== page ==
There are a lot of moms out there who are just beginning their homeschooling journey and have tons of questions. Some have yet to start and are in the planning and pondering stages. Quite a few have already gotten started, but feel like they don’t really know what they are doing. And there are still more who have been doing it for a while and still feel completely lost.
This homeschooling thing is a daunting task.
While there are plenty of things I wish someone had told me about homeschooling, I also realize many moms just need to know they are going to a good job. The specifics will sort themselves out.
That said, there are a few things you should consider in the early days of your homeschooling efforts – perhaps even before you get started.
1. Why are you choosing to homeschool?
I’m going to tell you straight up – the answer to this will probably change over time. It did for me. Ultimately, you need to know why you are doing this. You will get questions from others. You will even get questions from yourself. Homeschooling isn’t all sunshine and roses, so you need to be firmly planted when the storms come.
2. What are the laws in your state?
This is one of those things I really don’t like to talk about because it drains the joy out of nearly every homeschool mom. However, you really need to know the laws in your particular state because every state has different laws regarding homeschooling. Most home schools are considered private non-accredited schools. HSLDA has state-by-state information regarding homeschooling so you can be certain you are fulfilling the requirements of your state.
My word of caution here is to not let your state laws stress you out. Many homeschoolers believe their state laws to be more stringent and confining than they actually are. I live in a very lenient state that does not require much in the way of reporting; however, many homeschoolers I run into here believe our state requires testing and other things it actually does not require. HSLDA can help you make sense of your laws and keep your homeschooling experience from being a nightmare.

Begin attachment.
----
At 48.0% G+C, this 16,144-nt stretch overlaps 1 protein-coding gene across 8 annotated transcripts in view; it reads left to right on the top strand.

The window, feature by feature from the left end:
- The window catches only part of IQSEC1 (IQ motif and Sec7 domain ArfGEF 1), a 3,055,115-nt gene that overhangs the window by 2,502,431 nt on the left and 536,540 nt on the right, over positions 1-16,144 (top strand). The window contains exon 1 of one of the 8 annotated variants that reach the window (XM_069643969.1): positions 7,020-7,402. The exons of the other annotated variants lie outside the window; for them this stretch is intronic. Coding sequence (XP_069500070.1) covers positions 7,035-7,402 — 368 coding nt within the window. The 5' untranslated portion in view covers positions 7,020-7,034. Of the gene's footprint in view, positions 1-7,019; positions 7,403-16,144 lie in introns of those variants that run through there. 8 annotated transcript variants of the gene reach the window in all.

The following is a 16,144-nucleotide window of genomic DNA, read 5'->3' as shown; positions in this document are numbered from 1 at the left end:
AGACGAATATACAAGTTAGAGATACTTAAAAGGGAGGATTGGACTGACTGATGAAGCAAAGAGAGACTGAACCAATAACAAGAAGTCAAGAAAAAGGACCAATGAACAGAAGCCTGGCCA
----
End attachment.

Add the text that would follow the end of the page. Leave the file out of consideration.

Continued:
3. Where will your support come from?
Homeschooling is not easy. It is important you prepare now for the support you will need later. Support can come in all sorts of forms: your husband, your mom, your church, a local support group, blogs, online communities. And never, ever forget, the best support for you is the Word of God. When everyone else seems against you, God’s Word stands firm and builds you up in running the race and striving toward the goal ahead. Don’t walk into homeschooling unequipped. (Two books that speak to the homeschooling mom are Psalms & Proverbs – read them often!)
4. What are your daily goals?
It is important to know where you are going every day with your homeschooling efforts. Know what subjects you want to teach, know what your teaching style is, know what you would like your days to look like, and know what you want to accomplish. Also, know life happens and you will always need to be reevaluating your daily goals.
5. What is your end goal?
Daily goals are great, but they become meaningless if you aren’t looking toward an end goal. What are you hoping to have accomplished by the time your children are finished with their homeschooling years? Where do you hope they will be in their relationship with Christ? Are you looking toward college, trade school, something else? Are you preparing now for where you want to be at the end? Run toward the prize – it will help you stay focused.
6. What is your budget?
Have you counted the cost of homeschooling? This isn’t just about your financial budget, but also concerning your time and energy, your relationships with others, as well as those within your family. Homeschooling costs. Even if you find a way to homeschool for free, you still must understand that there are other costs involved, and learn to budget for those costs.
Don’t let your marriage fall apart because you are too busy homeschooling the children.
Don’t let your relationship with your children suffer because you are too busy being a schoolmarm.
Be prepared for friends and family who don’t homeschool to question what you are doing. Remember a gentle answer turns away wrath.
Learn to budget your time and energy to avoid burnout.
Be strong in the Lord!
7. Keep learning about your children!
Your children are blessings that keep on growing! They are not static and unchanging, so don’t school them that way. Watch for those sparks of interest. Feed the good stuff, avoid feeding the not-so-pleasant things. Talk with them often. Learn who they are, and who they want to be. Never, ever forget in Whose image they were created!
Looking for encouragement as a homeschool mom? Check out my Homeschooling page here on Raising Arrows!